It was a 7:30 am meeting and she yawned. She asked me why I didn’t look tired and I told her I’d been up for a few hours.
“A few hours?”
“Yeah, I got up at 2:50 am, read for a couple hours, and then worked out.”
“Do you do that every day?”
She looked at me like I was weird.
I think she might be right.
A quick internet search proved her case. Here’s normal in the U.S:
- Auto loans? The average is now $30,032 (CNBC)
- Texting and driving? 33% of drivers admit to it (Huffington Post)
- Credit Cards? $16,061 is the average balance (Nerdwallet)
- Student loans? $37,172 average for outstanding student loans (The Economist)
- Sugar intake? 150 pounds per year (USDA)
- Book reading? 23% of Americans didn’t even pick one up last year (Gallup)
- Voting? 42.5% of eligibles didn’t vote (Bipartisan Policy Center)
- Television? 65% of homes have 3 or more televisions and 67% regularly watch TV during dinner. (Statisticbrain.com)
- Children and television? The average child will spend 900 hours in school this year and 1,200 hours in front of a television. (Statisticbrain.com)
- Health? 1 in 3 adults has high blood pressure. (CDC)
- The Simpsons? “The McCormick Tribune Freedom Museum found that 22 percent of Americans could name all five Simpson family members, compared with just 1 in 1,000 people who could name all five First Amendment freedoms.” (Americanvision.org)
Here’s to being crazy, weird, and a bit unorthodox. To the ones who might (just might) change the world.
I hope you’re weird too.
We have three core values in the U.S. Air Force; Integrity first, Service before self, and Excellence in all you do.
Enron, the company bankrupted in a 2001 scandal, had four core values (chiseled into the lobby floor); Integrity, Communication, Respect, and Excellence.
Enron and the Air Force share Integrity and Excellence. What?
What makes a value a real value? The Netflix culture slides sum up value with, “The actual company values, as opposed to the nice-sounding values, are shown by who gets rewarded, promoted, or let go…Actual company values are the behaviors and skills that are valued in fellow employees.”
Who is promoted at your company and why?
Which values do you reward?
Who do you let go and for which lack of value?
How would you describe your real values?
More on culture at the Netflix Culture webpage
I was in the last month of fifth grade when my report card came.
There were low grades and then there were mine.
It was the year I’d stopped doing homework. My grades reflected this lack of effort. When my dad saw my dismay regarding the grades, he asked, “What did you expect?”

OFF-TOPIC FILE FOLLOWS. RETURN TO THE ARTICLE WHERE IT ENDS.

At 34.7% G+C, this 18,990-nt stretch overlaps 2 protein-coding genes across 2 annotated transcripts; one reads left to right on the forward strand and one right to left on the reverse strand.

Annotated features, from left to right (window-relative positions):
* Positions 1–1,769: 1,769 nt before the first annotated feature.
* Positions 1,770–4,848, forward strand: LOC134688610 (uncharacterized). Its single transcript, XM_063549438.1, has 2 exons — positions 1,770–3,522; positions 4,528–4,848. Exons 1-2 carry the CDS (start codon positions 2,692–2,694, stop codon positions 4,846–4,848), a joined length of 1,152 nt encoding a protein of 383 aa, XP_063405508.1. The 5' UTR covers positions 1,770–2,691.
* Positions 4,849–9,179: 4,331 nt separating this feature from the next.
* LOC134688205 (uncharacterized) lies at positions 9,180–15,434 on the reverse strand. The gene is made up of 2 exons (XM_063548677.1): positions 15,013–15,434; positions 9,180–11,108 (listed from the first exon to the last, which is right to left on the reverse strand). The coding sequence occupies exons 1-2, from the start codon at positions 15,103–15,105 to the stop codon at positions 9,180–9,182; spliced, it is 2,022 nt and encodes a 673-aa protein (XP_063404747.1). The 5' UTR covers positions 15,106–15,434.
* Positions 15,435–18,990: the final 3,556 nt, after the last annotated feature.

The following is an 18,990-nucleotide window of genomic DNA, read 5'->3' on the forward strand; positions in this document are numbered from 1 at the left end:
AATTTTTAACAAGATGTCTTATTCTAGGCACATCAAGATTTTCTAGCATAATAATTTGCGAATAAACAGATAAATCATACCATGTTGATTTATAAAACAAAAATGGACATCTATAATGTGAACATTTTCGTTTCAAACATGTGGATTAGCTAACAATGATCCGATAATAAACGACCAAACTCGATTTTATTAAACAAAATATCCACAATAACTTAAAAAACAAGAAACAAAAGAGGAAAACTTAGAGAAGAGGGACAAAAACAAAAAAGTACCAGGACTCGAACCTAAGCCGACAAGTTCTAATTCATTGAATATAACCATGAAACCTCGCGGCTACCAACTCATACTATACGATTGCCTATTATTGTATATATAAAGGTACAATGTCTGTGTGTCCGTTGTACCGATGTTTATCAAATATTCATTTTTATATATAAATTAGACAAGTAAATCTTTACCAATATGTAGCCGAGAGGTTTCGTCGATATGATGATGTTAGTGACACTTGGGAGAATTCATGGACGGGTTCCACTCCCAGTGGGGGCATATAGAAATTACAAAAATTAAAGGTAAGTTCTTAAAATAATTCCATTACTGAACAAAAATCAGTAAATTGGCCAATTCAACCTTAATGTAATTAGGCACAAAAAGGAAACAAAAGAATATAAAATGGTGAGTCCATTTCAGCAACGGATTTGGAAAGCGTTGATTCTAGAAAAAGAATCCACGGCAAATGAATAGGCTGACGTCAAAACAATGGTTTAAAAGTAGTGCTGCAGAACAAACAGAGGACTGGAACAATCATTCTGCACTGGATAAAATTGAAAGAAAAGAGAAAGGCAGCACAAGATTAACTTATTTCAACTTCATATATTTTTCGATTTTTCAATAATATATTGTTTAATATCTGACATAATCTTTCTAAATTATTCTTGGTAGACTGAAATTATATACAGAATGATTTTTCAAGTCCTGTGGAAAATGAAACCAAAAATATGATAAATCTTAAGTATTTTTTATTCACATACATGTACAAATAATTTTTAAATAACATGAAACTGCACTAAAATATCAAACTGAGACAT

My father taught me that actions (or a lack of any action) have consequences.
-When we complain that our bodies are tired and don’t work like the used to, but we rarely find time to exercise…what did we expect?
-When we aren’t promoted, yet refuse to put in the effort to study, improve, or create other positive change…what did we expect?
-When EHS professionals exist to point out problems and the innumerable errors made by others, and aren’t appreciated…what did we expect?
-When life appears to fly by, but we cannot pause for a moment to reflect, appreciate, prioritize, and move ahead…what did we expect?
The fifth grader inside of me still recoils at homework, but is reminded by every sunrise that actions have consequences.
Make this sunrise count.
“Whenever you find yourself on the side of majority, it’s time to pause and reflect.” – Mark Twain
Questioning our beliefs.
(My answers below…feel free to include your responses in the comments block)
1. What do the majority of EHS professionals believe to be true?
2. Which foundational belief(s) is incorrect or needs to change based on new information?
3. What do you disagree with in EHS?
4. What have you changed you mind about in the past 5 years?
1. Most EHS professionals believe risk and injury is best reduced by engineering the environment (hierarchy of controls). Many also believe taking action is better than not taking action.
2. Taking action can create a false sense of security (e.g we feel safer) and increase overall risk (e.g. driver’s education vs. graduated licensing; while both should reduce car crashes, only one succeeds.)
3. Heinrich’s Triangle, “Safety First”, safety education that segregates basic business and economics, a focus on human error as a root cause (for starters).
4. I used to believe assigning human factors during mishap investigations, and the data analysis of those human factors, would lead to new methods and/or more useful prioritization of hazard controls. That theory has not proved as successful as I once thought.
In a wonderful book on EHS called The Richest Man in Babylon, George Classon tells a story of an aspiring EHS professional who can’t break out of the incident investigation cycle. Injury, investigation, another injury, another investigation…and so on.
If you’ve read the book (and it’s one I highly suggest), you know that Classon really writes about personal and business finances and not safety.